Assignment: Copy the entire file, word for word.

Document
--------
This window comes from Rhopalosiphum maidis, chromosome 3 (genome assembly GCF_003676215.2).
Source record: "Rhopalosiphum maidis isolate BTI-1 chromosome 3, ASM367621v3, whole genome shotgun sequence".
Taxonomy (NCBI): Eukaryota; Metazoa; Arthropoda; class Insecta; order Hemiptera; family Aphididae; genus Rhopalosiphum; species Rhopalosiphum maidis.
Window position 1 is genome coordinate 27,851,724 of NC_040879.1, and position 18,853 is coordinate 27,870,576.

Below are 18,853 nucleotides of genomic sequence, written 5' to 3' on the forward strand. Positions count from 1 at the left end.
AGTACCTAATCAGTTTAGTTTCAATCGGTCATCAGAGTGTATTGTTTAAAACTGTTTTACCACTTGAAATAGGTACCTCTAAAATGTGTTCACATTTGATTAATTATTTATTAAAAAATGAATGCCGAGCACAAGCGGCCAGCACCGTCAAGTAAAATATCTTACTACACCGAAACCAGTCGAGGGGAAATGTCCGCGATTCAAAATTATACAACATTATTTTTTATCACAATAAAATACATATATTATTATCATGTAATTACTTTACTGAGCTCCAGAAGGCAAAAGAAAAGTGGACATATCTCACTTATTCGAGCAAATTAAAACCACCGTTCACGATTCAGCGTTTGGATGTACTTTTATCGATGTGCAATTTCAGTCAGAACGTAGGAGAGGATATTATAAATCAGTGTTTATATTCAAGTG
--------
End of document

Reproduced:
This window comes from Rhopalosiphum maidis, chromosome 3 (genome assembly GCF_003676215.2).
Source record: "Rhopalosiphum maidis isolate BTI-1 chromosome 3, ASM367621v3, whole genome shotgun sequence".
Taxonomy (NCBI): Eukaryota; Metazoa; Arthropoda; class Insecta; order Hemiptera; family Aphididae; genus Rhopalosiphum; species Rhopalosiphum maidis.
Window position 1 is genome coordinate 27,851,724 of NC_040879.1, and position 18,853 is coordinate 27,870,576.

Below are 18,853 nucleotides of genomic sequence, written 5' to 3' on the forward strand. Positions count from 1 at the left end.
AGTACCTAATCAGTTTAGTTTCAATCGGTCATCAGAGTGTATTGTTTAAAACTGTTTTACCACTTGAAATAGGTACCTCTAAAATGTGTTCACATTTGATTAATTATTTATTAAAAAATGAATGCCGAGCACAAGCGGCCAGCACCGTCAAGTAAAATATCTTACTACACCGAAACCAGTCGAGGGGAAATGTCCGCGATTCAAAATTATACAACATTATTTTTTATCACAATAAAATACATATATTATTATCATGTAATTACTTTACTGAGCTCCAGAAGGCAAAAGAAAAGTGGACATATCTCACTTATTCGAGCAAATTAAAACCACCGTTCACGATTCAGCGTTTGGATGTACTTTTATCGATGTGCAATTTCAGTCAGAACGTAGGAGAGGATATTATAAATCAGTGTTTATATTCAAGTG